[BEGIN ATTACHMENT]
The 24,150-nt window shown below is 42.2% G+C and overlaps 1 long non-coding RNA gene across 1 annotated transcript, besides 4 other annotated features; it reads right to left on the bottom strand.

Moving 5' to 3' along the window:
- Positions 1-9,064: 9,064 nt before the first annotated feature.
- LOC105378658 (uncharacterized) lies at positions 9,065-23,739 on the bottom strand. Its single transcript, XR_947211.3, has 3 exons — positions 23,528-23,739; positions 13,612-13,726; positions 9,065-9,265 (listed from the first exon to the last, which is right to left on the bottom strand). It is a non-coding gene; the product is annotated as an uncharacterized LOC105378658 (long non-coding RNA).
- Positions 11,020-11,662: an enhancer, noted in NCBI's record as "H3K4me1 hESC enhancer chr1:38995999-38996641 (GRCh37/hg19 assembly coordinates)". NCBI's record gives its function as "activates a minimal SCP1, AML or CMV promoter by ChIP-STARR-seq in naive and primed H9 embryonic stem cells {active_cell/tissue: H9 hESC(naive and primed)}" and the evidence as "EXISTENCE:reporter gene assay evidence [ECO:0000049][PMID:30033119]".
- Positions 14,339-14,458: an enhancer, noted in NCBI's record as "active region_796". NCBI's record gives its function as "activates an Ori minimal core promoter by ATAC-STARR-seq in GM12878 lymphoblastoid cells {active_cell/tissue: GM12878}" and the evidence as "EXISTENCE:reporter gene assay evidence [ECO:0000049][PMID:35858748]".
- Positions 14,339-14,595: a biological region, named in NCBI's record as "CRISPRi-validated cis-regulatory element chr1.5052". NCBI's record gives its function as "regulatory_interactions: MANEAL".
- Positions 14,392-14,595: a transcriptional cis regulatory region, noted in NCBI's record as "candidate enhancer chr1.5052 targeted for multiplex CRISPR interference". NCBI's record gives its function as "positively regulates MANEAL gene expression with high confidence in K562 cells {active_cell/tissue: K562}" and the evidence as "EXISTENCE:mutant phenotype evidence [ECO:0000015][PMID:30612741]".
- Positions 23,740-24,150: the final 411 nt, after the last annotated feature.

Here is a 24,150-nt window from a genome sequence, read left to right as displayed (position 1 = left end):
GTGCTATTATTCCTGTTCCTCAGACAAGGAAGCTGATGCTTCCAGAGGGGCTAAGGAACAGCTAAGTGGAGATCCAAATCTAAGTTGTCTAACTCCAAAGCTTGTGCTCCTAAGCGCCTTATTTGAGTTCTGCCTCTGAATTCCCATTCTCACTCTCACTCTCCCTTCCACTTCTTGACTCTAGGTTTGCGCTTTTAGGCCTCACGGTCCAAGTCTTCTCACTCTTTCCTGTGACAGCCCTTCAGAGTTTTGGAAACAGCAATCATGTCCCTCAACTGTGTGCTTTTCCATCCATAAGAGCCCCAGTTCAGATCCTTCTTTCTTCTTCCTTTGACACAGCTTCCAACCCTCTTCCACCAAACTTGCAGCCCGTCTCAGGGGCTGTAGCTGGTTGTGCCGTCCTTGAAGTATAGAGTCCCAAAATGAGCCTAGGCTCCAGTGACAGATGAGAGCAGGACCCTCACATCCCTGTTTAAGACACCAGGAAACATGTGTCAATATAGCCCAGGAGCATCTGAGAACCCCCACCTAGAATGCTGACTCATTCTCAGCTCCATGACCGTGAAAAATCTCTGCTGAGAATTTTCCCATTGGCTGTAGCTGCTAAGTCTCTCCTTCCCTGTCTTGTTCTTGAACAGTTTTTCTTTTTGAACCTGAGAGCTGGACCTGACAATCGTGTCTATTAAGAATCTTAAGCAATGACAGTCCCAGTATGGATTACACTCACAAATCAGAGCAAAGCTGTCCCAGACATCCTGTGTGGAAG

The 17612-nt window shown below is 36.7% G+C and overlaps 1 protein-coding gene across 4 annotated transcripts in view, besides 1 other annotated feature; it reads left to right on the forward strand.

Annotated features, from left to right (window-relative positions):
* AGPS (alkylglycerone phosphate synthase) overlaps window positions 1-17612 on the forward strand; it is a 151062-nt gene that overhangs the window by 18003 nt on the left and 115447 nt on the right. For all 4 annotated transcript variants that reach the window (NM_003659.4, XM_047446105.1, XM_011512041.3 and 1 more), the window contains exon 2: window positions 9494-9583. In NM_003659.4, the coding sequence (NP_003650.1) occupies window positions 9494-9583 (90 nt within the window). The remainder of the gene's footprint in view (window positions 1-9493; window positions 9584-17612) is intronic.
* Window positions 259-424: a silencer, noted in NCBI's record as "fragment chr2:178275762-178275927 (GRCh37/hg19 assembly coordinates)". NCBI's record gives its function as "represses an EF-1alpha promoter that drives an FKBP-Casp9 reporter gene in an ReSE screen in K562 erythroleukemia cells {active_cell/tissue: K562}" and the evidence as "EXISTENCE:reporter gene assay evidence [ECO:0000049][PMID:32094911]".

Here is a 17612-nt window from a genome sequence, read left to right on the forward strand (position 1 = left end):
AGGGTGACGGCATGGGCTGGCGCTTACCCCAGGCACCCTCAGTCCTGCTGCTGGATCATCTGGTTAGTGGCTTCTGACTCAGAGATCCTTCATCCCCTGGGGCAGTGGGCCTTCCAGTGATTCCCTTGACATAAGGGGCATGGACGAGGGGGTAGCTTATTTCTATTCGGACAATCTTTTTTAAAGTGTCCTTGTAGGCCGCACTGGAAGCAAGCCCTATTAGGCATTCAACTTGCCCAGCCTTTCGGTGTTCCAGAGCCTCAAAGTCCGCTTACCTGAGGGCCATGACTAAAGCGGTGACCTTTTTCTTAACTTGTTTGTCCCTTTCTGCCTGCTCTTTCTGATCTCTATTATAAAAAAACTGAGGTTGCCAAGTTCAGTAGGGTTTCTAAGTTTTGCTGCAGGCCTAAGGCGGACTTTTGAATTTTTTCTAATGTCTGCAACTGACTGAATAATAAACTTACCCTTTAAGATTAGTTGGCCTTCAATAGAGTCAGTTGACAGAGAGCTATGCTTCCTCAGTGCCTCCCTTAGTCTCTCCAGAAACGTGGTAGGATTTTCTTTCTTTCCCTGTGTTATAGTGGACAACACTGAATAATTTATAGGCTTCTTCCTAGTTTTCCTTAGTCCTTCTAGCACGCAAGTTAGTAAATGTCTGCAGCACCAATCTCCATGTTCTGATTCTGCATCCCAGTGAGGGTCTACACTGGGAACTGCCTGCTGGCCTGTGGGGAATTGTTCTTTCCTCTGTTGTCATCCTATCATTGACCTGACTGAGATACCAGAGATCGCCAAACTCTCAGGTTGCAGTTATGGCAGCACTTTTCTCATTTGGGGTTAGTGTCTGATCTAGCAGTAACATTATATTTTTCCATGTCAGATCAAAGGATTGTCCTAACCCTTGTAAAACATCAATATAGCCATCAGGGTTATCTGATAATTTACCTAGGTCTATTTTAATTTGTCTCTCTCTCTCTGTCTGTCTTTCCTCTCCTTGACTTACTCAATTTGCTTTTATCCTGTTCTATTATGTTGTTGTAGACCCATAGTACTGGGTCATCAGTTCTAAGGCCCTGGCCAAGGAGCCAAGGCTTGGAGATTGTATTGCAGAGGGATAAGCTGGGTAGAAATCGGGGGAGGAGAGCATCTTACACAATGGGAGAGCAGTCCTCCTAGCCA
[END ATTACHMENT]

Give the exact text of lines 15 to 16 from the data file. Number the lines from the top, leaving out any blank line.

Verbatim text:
* Window positions 259-424: a silencer, noted in NCBI's record as "fragment chr2:178275762-178275927 (GRCh37/hg19 assembly coordinates)". NCBI's record gives its function as "represses an EF-1alpha promoter that drives an FKBP-Casp9 reporter gene in an ReSE screen in K562 erythroleukemia cells {active_cell/tissue: K562}" and the evidence as "EXISTENCE:reporter gene assay evidence [ECO:0000049][PMID:32094911]".

Here is a 17612-nt window from a genome sequence, read left to right on the forward strand (position 1 = left end):